Ready for Indian export surge, says Pakistan trade official
Pakistan expects exports from India to surge dramatically with the granting of most-favoured nation status, says Tariq Puri, chief executive of the Pakistan government’s Trade Development Authority. Pramit Pal Chaudhuri reports.business Updated: Apr 10, 2012 21:42 IST
Pakistan expects exports from India to surge dramatically with the granting of most-favoured nation status, says Tariq Puri, chief executive of the Pakistan government’s Trade Development Authority.
“I have told our side not to be scared. Let the mindset of India’s customs and standards officials change, then the onslaught of Pakistani exports will begin.”
Puri said Indian exports will rise because almost all the roughly $ 5 billion third-party trade that goes through Dubai and elsewhere was Indian goods going to Pakistan.
“This will be straightaway converted into bilateral trade,” he said.
On the books, India’s export surplus will seem to balloon.
“Only Indians used the third party route, not Pakistanis,” he said.
Puri is in New Delhi as part of a large Pakistani trade promotion of high-end Pakistani goods called Lifestyle Pakistan.
He noted his authority holds 100 such events around the world, “but this is the first one in which all the major business names of Pakistan have come altogether.”
He his confident Indo-Pakistani trade normalization will weather all political storms.
“The process started last year and whatever has been agreed at different fora and at different levels, nothing has been disturbed.”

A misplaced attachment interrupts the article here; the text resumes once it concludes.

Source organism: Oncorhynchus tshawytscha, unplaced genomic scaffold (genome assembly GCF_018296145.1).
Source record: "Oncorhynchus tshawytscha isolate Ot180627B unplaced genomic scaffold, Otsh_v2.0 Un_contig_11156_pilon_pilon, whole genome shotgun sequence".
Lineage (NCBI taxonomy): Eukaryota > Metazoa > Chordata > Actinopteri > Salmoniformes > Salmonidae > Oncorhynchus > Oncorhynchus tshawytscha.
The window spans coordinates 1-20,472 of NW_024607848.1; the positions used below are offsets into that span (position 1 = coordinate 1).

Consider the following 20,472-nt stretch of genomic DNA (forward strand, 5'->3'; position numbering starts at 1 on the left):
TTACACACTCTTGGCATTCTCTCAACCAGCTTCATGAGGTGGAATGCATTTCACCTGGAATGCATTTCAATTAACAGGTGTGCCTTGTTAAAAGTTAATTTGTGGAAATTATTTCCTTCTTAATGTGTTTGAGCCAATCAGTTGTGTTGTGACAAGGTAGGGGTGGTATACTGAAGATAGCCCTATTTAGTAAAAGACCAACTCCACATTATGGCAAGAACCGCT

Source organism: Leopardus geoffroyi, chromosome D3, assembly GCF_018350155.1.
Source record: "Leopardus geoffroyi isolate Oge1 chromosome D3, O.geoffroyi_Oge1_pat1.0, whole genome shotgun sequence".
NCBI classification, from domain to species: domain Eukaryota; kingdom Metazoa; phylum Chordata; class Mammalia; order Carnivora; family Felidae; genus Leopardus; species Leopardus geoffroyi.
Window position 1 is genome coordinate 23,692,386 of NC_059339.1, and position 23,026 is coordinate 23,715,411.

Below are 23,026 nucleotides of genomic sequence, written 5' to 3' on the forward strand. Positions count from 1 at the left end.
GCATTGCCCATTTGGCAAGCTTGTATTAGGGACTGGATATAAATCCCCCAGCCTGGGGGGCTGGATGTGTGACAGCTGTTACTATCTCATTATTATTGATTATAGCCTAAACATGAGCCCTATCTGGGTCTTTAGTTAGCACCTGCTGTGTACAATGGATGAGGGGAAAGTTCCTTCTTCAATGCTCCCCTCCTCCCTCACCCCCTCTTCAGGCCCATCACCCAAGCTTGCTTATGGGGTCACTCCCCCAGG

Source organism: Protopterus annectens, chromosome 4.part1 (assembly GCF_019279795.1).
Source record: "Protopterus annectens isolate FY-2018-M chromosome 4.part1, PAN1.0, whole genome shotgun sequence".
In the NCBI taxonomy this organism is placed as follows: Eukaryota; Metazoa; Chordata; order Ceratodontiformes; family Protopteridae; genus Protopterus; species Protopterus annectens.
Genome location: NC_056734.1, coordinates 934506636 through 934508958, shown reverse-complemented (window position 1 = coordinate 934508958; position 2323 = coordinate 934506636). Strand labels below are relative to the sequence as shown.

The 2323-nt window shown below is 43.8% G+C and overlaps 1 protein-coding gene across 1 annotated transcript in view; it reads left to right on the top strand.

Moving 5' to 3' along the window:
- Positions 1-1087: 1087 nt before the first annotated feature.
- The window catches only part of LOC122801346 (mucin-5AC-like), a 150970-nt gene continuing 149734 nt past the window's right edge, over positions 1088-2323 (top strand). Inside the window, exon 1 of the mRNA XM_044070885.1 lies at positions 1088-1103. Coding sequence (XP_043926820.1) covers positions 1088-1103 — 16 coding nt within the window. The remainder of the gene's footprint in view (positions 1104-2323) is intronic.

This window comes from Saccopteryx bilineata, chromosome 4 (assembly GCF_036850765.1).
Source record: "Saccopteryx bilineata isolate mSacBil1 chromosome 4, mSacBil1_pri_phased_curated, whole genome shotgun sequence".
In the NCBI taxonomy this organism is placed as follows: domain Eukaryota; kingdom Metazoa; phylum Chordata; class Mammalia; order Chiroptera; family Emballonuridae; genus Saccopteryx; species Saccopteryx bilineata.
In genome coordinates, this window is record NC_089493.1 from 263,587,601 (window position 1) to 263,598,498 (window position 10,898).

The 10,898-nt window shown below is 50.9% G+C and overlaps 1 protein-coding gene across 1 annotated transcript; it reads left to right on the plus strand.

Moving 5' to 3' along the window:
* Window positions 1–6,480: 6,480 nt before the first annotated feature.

Puri said the present process “needs to be crafted in such a manner that it is sustainable and irreversible, no matter what happens.” He said trade needed to be “desentimentalised,” it should be pragmatic and about “making money.”
The objective of the Pakistan businesses was not merely to sell products, but also to develop networks among retailers, exporters and wholesalers.
They would also seek Indian capital goods. Thus Pakistani rice millers, Puri said, are looking at rice bran oil refining equipment and rice-steaming plants.
Looking to the future, Puri said, India needed to open its investment regime, especially to allow banking relations, and ease its present visa restrictions.
“This would allow trade in services.”
A former trade negotiator, he also argued for India and Pakistan to find a common solution on the tricky geographical indicators issue for basmatic rice.
“It’s only about accommodation and accepting realities on the ground,” he said.
But he still indicated India could not assume trade normalisation could move forward on a solo track. In a tangential reference to Kashmir, he noted that “it is important that all issues are resolved in tandem with progress in trade.”